Social media influencers and politics – new research avenues

Organizers: Influpol research group

As societal discussion has stabilized its position in social media (Kannasto, 2021), those who are influential in different platforms have gotten a powerful position in public communication. In a hybrid media environment, different ways of influencing intertwine, creating so-called third spaces. These are principally non-political arenas where discussion may nevertheless turn political (Wright & Graham, 2016). For example, a lifestyle Instagram profile where suddenly a divisive socio-political issue is discussed.

Influencers, who are often attached with commercial content (Munnukka et al., 2019; Pöyry et al., 2019), now also participate in political discussion online by taking a stance and introducing political topics to their platforms (Larsson, 2021; Medina Serrano et al. 2020; Suuronen et al., 2021). In addition, ethics and values have become a significant part of the viability of the influencer business model. Influencers have also participated in politics as political candidates and benefited from their already established large follower bases. Thus, influencers as personas have become a lot more than just people creating entertaining lifestyle content. However, their significance and their profession still remains a topic of debate in the media and several influencers have expressed being undervalued as entrepreneurs or as civic actors.

Our workshop calls for contributions that discuss the role and significance of social media influencers in the society and in societal or political discussion. We welcome presentations and research proposals that connect with influencer research and, but not limited to, politics, ethics, values, social responsibility, audience engagement, platformization and mediatization, intimization and other social media influencer related work. We also encourage submissions related to the question of defining “influencers” in the field of political campaigning, agenda setting, and lobbying.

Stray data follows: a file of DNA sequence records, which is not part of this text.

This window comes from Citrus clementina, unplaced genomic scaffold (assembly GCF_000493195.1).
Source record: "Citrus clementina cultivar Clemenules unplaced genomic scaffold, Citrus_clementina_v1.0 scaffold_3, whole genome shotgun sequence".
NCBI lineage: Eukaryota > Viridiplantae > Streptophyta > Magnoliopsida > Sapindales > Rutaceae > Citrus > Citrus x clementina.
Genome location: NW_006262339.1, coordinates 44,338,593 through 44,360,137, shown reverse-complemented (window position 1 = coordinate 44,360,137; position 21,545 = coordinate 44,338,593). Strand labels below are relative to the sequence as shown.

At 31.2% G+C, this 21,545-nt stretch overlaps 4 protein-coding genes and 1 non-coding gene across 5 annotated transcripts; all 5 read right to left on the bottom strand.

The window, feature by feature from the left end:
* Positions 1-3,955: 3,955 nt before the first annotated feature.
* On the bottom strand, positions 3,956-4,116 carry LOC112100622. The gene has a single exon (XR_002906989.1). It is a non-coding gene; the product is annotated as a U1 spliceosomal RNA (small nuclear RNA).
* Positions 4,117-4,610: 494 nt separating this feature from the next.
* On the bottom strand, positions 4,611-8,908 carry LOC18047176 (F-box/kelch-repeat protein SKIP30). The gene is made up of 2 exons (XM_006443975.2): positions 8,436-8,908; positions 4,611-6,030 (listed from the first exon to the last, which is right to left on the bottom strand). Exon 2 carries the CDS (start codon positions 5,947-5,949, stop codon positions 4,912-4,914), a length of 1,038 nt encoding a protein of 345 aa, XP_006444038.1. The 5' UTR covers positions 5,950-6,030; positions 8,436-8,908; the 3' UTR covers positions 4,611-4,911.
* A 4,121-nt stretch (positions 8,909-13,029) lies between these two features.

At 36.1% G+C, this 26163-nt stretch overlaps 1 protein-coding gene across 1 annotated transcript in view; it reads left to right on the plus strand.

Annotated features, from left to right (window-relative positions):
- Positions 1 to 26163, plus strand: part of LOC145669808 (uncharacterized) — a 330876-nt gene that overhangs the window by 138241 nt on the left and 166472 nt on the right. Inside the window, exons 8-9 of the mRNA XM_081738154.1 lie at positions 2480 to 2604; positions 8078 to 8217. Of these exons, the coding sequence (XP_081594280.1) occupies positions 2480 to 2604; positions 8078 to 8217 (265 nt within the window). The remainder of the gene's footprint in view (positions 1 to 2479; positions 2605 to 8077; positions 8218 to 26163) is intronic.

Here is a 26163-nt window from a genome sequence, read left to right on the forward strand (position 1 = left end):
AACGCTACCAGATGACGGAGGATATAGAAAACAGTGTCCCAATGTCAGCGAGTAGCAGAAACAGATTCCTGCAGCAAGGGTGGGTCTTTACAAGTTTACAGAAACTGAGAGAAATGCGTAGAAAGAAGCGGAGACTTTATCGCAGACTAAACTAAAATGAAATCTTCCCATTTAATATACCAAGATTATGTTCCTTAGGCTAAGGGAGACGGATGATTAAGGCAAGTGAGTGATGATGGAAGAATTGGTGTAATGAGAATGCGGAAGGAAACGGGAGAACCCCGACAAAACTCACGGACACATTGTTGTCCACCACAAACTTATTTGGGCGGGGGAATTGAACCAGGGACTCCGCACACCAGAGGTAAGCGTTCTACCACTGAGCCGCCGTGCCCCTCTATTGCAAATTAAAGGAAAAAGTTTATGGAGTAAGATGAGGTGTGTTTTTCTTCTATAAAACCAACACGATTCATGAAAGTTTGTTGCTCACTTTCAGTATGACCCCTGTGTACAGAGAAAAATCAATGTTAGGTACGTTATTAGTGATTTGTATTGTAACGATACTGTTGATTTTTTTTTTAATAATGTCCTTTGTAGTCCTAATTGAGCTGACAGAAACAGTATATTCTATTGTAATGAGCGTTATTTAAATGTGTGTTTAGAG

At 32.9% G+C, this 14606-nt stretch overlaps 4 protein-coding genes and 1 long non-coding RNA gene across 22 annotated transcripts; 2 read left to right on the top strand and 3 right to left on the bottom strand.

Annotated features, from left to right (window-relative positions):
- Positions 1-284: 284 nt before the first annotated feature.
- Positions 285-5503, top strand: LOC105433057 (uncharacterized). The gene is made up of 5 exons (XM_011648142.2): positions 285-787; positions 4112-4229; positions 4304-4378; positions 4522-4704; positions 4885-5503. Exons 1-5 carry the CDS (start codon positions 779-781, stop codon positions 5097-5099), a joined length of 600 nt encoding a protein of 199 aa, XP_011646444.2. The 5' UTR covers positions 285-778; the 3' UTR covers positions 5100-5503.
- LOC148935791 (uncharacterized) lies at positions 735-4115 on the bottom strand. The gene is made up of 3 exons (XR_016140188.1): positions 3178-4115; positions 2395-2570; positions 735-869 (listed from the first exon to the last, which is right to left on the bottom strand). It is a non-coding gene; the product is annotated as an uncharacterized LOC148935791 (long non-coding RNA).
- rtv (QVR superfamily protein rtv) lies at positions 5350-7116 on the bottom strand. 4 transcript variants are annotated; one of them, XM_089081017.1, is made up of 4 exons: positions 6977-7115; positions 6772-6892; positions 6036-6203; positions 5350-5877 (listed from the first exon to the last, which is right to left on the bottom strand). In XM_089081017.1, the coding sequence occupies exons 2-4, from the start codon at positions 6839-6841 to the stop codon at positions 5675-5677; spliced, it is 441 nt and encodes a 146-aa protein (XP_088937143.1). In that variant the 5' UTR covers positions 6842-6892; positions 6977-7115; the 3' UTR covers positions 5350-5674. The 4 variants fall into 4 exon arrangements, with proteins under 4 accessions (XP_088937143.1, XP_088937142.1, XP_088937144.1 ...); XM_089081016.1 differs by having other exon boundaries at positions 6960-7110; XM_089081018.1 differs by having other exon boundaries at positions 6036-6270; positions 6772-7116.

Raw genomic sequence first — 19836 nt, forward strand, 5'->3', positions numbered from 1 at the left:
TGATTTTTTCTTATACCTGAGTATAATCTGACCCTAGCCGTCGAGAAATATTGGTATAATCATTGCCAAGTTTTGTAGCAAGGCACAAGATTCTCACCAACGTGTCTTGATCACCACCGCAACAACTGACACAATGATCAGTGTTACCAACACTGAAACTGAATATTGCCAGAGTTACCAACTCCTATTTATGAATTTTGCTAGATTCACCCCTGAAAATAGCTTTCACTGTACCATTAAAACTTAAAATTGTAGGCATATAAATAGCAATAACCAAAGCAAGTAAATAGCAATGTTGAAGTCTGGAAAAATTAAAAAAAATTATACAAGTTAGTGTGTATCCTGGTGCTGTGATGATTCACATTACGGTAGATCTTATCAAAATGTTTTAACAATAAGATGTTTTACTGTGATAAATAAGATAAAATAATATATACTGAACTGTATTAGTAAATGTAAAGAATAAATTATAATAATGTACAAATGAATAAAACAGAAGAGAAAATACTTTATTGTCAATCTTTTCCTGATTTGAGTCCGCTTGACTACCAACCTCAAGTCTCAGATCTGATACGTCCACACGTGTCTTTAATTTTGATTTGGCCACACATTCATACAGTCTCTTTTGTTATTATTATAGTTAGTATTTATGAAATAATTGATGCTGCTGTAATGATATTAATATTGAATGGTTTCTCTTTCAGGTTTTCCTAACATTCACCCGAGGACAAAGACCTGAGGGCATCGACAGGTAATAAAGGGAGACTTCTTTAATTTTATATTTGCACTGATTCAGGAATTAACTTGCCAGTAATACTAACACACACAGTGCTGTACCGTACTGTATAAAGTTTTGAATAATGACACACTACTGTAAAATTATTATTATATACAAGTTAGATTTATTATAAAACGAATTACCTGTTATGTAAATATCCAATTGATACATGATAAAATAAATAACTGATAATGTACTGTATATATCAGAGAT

This workshop is hosted by the Influpol ( research group:

  • Elisa Kannasto, PhD, Seinäjoki University of Applied Sciences, Seinäjoki, Finland, @emppuliittus
  • Salla-Maaria Laaksonen, Docent, Center for Consumer Society Research, Helsinki University, Helsinki, Finland, @jahapaula
  • Essi Pöyry, Docent, Center for Consumer Society Research, Helsinki University, Helsinki, Finland, @essipoyry
  • Hanna Reinikainen, PhD, Postdoctoral Researcher, School of Business and Economics, Jyväskylä University, Jyväskylä, Finland, @hreinikainen


Kannasto, E. (2021). “I am horrified by all kinds of persona worship!” Constructing Personal Brands of Politicians on Facebook. Acta Wasaensia 468. Väitöskirja. Vaasan yliopisto.

Larsson, A. O. (2021). The rise of Instagram as a tool for political communication: A longitudinal study of European political parties and their followers. New Media & Society, 14614448211034158.

Medina Serrano, J. C., Papakyriakopoulos, O., & Hegelich, S. (2020). Dancing to the partisan beat: a first analysis of political communication on TikTok. In 12th ACM Conference on Web Science (pp. 257-266).

Munnukka, J., Maity, D., Reinikainen, H., & Luoma-aho, V. (2019). “Thanks for watching”. The effectiveness of YouTube vlogendorsements. Computers in Human Behavior, 93, 226-234.

Pöyry, E., Pelkonen, M., Naumanen, E., & Laaksonen, S. M. (2019). A call for authenticity: Audience responses to social media influencer endorsements in strategic communication. International Journal of Strategic Communication, 13(4), 3365351

Suuronen, A., Reinikainen, H., Borchers, N. S., & Strandberg, K. (2021). When social media influencers go political: An exploratory analysis on the emergence of political topics among Finnish influencers. Javnost – the Public.

Wright, S. & Graham, T. (2016). Third space, social media and everyday political talk. In Bruns, A., Enli, G., Skogerbø, E. Larsson, AO. & Christensen, C. (eds.) The Routledge Companion to Social Media and Politics (pp. 74–88). Routledge.